Readers often ask me why I’ve chosen to set my Edna Reid Investigates books in the Hope Valley area of Derbyshire. (UK)
Here are three good reasons.
1. Because it’s where I grew up.
2. Because the Peak District is one of the most beautiful parts of the country and
3. It gives me a good excuse to spend time up there doing my research and having a pub lunch in my favourite place, Ye Olde Cheshire Cheese, Castleton.
The Hope Valley is part of what is known as the Dark Peak because of the atmospheric gritstone moors, as opposed to the White Peak known for its limestone and rolling dales.
Potholers, trekkers, cyclists, hang-gliders and rock climbers are drawn to its challenging terrain in all weathers as well as its fascinating Blue John caverns.
Winnats Pass is mentioned in my books. A steep, winding road cuts through the towering limestone cliffs and provides a spectacular backdrop to any “cosy crime”. Mam Tor, or Shivering Mountain as the locals call it, dominates the landscape and from here you can take the challenging walk to Losehill and down into the village of Hope, the setting for Love Bytes Back. The fictitious St Hilda’s is based on Hope Parish Church with its splendid Saxon cross.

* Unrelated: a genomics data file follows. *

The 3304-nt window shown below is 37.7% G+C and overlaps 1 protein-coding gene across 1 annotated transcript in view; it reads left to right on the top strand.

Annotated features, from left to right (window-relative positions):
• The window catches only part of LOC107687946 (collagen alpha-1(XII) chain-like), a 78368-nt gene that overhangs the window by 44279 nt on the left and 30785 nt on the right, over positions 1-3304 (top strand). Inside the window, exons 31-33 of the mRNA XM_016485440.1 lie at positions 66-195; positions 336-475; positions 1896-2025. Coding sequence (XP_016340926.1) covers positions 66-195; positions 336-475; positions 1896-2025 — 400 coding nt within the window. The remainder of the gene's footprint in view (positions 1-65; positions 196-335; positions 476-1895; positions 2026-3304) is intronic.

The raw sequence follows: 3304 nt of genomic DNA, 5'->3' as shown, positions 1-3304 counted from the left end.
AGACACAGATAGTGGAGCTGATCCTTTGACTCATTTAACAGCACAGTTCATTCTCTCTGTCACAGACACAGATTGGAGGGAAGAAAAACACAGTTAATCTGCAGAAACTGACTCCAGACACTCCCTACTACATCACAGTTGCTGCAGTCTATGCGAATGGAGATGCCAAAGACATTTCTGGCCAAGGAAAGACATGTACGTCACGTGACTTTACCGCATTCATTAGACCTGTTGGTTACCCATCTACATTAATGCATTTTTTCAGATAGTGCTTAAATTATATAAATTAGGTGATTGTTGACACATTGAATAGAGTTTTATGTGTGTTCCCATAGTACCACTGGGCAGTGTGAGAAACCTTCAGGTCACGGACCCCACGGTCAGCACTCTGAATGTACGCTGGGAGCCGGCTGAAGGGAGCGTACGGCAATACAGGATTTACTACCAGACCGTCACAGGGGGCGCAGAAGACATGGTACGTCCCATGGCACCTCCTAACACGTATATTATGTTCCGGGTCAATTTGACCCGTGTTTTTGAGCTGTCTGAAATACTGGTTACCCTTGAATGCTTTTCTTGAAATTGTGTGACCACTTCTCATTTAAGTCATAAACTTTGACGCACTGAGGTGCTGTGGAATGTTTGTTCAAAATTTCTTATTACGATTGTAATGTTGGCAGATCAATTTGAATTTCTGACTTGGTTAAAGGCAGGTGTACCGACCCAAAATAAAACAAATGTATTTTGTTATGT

There are plenty of pubs, cafes and restaurants for when you need a well-deserved break from rambling, and my favourite place to stop is nearby Hathersage with its open air lido and a church famous for its brass rubbings. It’s a busy village with strong literary connections.
Charlotte Bronte was a regular visitor and included it in her writings. She probably chose the name Eyre (Jane) as it is local to the area. Its industrial past included the manufacture of pins and needles.
The Hope Valley line connects the area with Sheffield and Manchester and passes through some of the most stunning scenery. Rugged hillsides and dramatic cliff edges call intrepid walkers and climbers from all over the country. Be sure you have a good pair of boots and a backpack of necessities as the weather can be unpredictable.
Why do I love it so much? It connects me with my long-departed grandfather who used to take me to Surprise View, a spectacular viewpoint to watch sunrises and sunsets. It’s also an official Dark Skies spot for star gazing.
There used to be an ice cream van every Sunday back in the sixties and, of course, I was always treated to whatever I fancied.
The Hope Valley is a place for all seasons but my favourite is winter when the snow frosts the peaks – gone are the days of heavy snowfalls of my childhood – and the skies burn with red and gold. I can see my grandad leaning over on one of the many five bar gates and gazing into the distance. He’d say, “You can travel the world but there’s nowt like Derbyshire, m’duck.’